Static fluid magnetic resonance urography in evaluation of ureteral ectopia: Experience in 10 pediatric cases

Full text



Static fluid magnetic resonance urography in evaluation

of ureteral ectopia: Experience in 10 pediatric cases

T.Y. Gaweesh



, A.N. Etaby


, K.I. El-Noueam


, A.H. Hamimi



M.E. Youssef



Department of Radiodiagnosis, Faculty of Medicine, University of Alexandria, Egypt

bDepartment of Urology, Faculty of Medicine, University of Alexandria, Egypt

Received 14 May 2012; accepted 7 August 2012 Available online 6 September 2012

KEYWORDS Magnetic resonance urography; MRU; Ectopic ureter; Ureteral ectopia;

Ureteric insertion anomalies

Abstract Introduction: Ectopic ureters are often very difficult to diagnose with conventional imag-ing modalities especially in children. Magnetic resonance urography (MRU) has been recently inves-tigated as a problem-solving tool for the evaluation of various congenital urogenital anomalies with favorable results.

Aim of the work: To assess the value of static fluid MRU in diagnosing ectopic ureters in childhood.

Patientsand methods: Ten out of 14 pediatric patients with suspected ureteral ectopia (as suggested by clinical or conventional imaging techniques) were included in this study and prospectively studied by MRU aiming to confirm the suspected diagnosis. The examinations were done on 1.5T machines using static fluid T2W-MRU sequences. Ultrasound examinations were done for all patients. Voiding cys-tourethrogram (VCUG) was done for 8 patients to exclude vesico-ureteric reflux or urethral anomalies.

Results: All studied patients had dilated collecting systems. Static fluid MRU was able to detect the site of ectopic ureteric insertion in all 10 patients. It was superior to ultrasound in evaluation of 8 cases with complex duplex systems. In one patient with multiple congenital anomalies, MRU clearly demonstrated the urinary and extra-urinary anomalies. The final diagnosis was confirmed by surgical or endoscopic data in all patients.

Abbreviations: MRU, magnetic resonance urography; VCUG, voiding cystourethrogram

* Corresponding author Present address: 604, Horreya St., Zizenya, Alexandria, Egypt. Tel.: +20 128 959 4638.

E-mail addresses: (T.Y. Gaweesh), ettaby (A.N. Etaby), (K.I. El-Noueam), (A.H. Hamimi), dr.youssif@ Youssef).

Peer review under responsibility of Alexandria University Faculty of Medicine.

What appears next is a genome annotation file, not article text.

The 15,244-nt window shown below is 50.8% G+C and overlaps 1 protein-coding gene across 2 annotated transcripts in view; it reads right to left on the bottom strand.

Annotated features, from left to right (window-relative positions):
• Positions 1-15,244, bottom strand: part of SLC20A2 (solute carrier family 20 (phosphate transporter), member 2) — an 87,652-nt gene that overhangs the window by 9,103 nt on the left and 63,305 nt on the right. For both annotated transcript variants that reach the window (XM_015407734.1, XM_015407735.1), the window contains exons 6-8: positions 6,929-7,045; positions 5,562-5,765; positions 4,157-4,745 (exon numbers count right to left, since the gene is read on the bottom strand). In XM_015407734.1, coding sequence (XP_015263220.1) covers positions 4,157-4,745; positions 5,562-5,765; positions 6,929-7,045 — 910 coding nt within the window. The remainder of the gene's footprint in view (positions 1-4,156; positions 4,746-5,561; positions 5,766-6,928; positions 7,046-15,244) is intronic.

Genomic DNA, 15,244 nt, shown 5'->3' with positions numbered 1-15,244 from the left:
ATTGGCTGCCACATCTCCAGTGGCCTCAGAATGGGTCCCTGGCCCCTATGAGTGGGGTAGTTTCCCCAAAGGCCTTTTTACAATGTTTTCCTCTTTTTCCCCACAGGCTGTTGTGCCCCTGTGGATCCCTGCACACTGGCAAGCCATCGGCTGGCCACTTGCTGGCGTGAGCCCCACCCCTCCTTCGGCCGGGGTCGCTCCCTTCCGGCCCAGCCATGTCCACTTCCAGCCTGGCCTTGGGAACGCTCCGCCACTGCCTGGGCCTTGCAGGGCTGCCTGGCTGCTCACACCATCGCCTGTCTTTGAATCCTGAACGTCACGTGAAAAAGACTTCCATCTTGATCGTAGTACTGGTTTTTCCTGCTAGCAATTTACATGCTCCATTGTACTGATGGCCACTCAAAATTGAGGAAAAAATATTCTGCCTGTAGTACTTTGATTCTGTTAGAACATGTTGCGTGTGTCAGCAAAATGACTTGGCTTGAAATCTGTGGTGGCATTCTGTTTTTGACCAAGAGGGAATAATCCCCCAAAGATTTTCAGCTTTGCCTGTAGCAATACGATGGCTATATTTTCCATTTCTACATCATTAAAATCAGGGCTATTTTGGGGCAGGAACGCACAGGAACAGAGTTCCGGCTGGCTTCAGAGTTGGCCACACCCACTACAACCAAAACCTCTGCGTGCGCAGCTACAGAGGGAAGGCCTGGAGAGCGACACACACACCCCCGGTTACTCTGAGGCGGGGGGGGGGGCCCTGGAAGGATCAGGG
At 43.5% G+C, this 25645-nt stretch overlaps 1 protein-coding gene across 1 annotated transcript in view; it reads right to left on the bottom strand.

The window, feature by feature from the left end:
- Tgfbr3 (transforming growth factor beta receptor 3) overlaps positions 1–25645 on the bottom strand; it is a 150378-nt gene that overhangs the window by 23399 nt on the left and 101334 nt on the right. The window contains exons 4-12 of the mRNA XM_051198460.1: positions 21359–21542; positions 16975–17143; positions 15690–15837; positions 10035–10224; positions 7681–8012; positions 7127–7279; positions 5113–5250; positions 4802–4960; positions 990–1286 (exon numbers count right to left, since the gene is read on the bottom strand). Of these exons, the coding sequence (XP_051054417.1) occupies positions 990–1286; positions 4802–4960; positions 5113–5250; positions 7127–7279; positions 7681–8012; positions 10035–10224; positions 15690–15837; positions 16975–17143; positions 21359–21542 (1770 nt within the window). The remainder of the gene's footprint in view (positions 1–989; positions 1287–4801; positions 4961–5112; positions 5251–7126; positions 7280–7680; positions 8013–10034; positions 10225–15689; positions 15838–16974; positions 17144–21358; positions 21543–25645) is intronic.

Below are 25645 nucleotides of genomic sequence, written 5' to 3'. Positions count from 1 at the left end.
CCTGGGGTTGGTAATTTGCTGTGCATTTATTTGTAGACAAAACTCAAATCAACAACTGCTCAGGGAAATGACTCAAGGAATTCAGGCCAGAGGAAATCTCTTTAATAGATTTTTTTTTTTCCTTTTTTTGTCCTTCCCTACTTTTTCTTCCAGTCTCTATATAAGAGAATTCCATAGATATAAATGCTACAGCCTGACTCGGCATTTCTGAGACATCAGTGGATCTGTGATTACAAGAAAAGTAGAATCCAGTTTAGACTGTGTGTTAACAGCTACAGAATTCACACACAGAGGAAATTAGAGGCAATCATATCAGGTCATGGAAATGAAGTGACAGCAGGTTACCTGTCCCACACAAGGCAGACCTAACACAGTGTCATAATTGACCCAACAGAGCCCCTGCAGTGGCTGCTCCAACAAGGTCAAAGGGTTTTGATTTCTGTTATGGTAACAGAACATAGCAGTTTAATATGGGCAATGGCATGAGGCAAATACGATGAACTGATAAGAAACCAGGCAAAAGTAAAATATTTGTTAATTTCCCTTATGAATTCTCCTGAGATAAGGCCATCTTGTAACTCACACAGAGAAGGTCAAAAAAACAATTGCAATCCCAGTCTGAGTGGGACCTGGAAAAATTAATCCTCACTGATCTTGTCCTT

Production and hosting by Elsevier

Alexandria University Faculty of Medicine

Alexandria Journal of Medicine

2090-5068ª2012 Alexandria University Faculty of Medicine. Production and hosting by Elsevier B.V. All rights reserved.


Conclusions: In dilated collecting systems, static fluid MRU can provide detailed assessment of the collecting systems and ureters as well as adequately detect ureteral ectopia. MRU should be recom-mended whenever a ureteric insertion anomaly is suspected.

ª2012 Alexandria University Faculty of Medicine. Production and hosting by Elsevier B.V. All rights reserved.

1. Introduction

Ureteral ectopia is defined as a ureter that terminates into an abnormal location.1 Caudal ectopia, also known as medial ectopia, refers to a ureter whose orifice is located beyond the proximal lip of the bladder neck. Generally, ureteral ectopia is more common in females.2

Ectopic ureters can drain a single kidney, however it is usu-ally associated with complete ureteral duplication in about 70% of cases. According to the Weigert-Meyer rule; the ureteral ori-fice of the upper-pole moiety inserts into the bladder inferome-dial to both its normal location and the orifice of the ureter draining the lower renal segment. The ureter draining the upper-pole moiety frequently ends in an ureterocele or has an ectopic insertion, whereas reflux into the lower moiety often occurs.3

Ectopic insertion of the ureter is embryologically derived from abnormal ureteral bud migration which usually results in caudal ectopia.4In females, an ectopic ureter can insert into the lower bladder, urethra, vestibule, or vagina. In males, it usually empties into the lower bladder, posterior urethra, sem-inal vesicle, vas deferens, or ejaculatory duct. In very rare in-stances, it may empty into the rectum.4,5

The fundamental difference between a male and female ure-teral ectopia is that in the latter, ectopic ureters can terminate at a level distal to the continence mechanisms of the bladder neck and external sphincter and thus may be associated with inconti-nence. This presents with a classic history of continuous drib-bling incontinence despite what appears to be a normal voiding pattern in approximately one-half of patients with ecto-pic ureters.4,6